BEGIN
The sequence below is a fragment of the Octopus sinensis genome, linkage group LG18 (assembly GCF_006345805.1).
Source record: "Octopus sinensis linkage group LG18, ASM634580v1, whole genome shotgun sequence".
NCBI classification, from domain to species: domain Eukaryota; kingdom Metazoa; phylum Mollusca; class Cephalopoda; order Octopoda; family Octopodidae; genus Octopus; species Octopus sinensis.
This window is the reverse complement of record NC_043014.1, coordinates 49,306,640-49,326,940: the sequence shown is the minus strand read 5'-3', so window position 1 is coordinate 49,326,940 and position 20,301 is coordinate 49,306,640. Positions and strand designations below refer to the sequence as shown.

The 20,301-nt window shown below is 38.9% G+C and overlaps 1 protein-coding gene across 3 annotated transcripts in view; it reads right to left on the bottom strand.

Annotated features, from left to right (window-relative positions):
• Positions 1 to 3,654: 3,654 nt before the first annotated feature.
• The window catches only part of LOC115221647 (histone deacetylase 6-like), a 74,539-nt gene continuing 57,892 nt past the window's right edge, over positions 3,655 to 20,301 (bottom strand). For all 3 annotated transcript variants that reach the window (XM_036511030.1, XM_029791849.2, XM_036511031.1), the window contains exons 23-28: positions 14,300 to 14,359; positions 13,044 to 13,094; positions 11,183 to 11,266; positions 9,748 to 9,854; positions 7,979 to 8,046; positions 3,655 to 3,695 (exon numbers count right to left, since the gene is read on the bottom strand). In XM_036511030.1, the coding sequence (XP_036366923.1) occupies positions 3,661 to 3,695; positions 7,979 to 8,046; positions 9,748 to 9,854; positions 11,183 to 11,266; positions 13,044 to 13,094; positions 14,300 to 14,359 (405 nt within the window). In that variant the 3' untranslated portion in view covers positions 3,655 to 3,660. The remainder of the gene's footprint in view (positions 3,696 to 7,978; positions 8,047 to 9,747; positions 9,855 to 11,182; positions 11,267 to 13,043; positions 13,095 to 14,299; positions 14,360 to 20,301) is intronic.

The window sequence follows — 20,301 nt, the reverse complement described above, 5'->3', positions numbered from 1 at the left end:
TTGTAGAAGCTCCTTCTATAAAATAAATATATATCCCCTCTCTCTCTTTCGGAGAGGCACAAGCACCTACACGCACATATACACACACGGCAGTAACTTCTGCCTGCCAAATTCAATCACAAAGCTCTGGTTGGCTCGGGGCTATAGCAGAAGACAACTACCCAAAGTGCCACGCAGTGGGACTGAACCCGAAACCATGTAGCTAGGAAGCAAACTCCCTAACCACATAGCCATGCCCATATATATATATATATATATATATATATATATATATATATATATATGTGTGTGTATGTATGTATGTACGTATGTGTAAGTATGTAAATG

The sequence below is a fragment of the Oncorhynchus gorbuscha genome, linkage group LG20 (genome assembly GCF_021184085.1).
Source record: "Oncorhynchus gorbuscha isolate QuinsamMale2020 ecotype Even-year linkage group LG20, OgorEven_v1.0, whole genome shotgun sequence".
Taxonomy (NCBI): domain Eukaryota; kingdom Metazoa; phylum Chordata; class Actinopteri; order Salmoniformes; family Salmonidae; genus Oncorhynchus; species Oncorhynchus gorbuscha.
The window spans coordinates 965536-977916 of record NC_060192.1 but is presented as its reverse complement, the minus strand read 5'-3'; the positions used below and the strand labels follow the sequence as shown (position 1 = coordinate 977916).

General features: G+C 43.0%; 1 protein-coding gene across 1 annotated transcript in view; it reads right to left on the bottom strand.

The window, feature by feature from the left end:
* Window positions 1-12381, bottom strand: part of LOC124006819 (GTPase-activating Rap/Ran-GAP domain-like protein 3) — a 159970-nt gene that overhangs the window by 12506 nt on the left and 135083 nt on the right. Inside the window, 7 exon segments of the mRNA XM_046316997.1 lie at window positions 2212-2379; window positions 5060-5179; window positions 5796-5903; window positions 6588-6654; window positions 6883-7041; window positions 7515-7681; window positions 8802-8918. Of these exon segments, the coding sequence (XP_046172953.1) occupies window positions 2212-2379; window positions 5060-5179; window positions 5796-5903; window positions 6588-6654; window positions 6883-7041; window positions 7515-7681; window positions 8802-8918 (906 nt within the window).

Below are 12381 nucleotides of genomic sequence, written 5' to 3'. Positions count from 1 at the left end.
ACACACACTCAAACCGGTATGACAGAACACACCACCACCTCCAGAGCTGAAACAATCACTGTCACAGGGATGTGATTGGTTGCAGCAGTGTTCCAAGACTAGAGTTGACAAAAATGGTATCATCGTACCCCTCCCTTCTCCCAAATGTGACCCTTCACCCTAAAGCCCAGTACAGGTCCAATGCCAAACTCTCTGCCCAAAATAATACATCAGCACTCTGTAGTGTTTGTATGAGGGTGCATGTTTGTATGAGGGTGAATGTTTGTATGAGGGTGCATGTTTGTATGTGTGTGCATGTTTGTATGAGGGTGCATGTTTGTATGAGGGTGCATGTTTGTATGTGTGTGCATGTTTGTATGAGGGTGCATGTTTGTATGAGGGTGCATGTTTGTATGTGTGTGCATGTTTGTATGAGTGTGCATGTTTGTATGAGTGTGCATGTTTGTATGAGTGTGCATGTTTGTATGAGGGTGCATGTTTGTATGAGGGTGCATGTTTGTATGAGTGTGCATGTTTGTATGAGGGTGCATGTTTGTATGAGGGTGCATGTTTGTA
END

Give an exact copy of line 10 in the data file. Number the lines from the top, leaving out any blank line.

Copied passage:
TTGTAGAAGCTCCTTCTATAAAATAAATATATATCCCCTCTCTCTCTTTCGGAGAGGCACAAGCACCTACACGCACATATACACACACGGCAGTAACTTCTGCCTGCCAAATTCAATCACAAAGCTCTGGTTGGCTCGGGGCTATAGCAGAAGACAACTACCCAAAGTGCCACGCAGTGGGACTGAACCCGAAACCATGTAGCTAGGAAGCAAACTCCCTAACCACATAGCCATGCCCATATATATATATATATATATATATATATATATATATATATATATATGTGTGTGTATGTATGTATGTACGTATGTGTAAGTATGTAAATG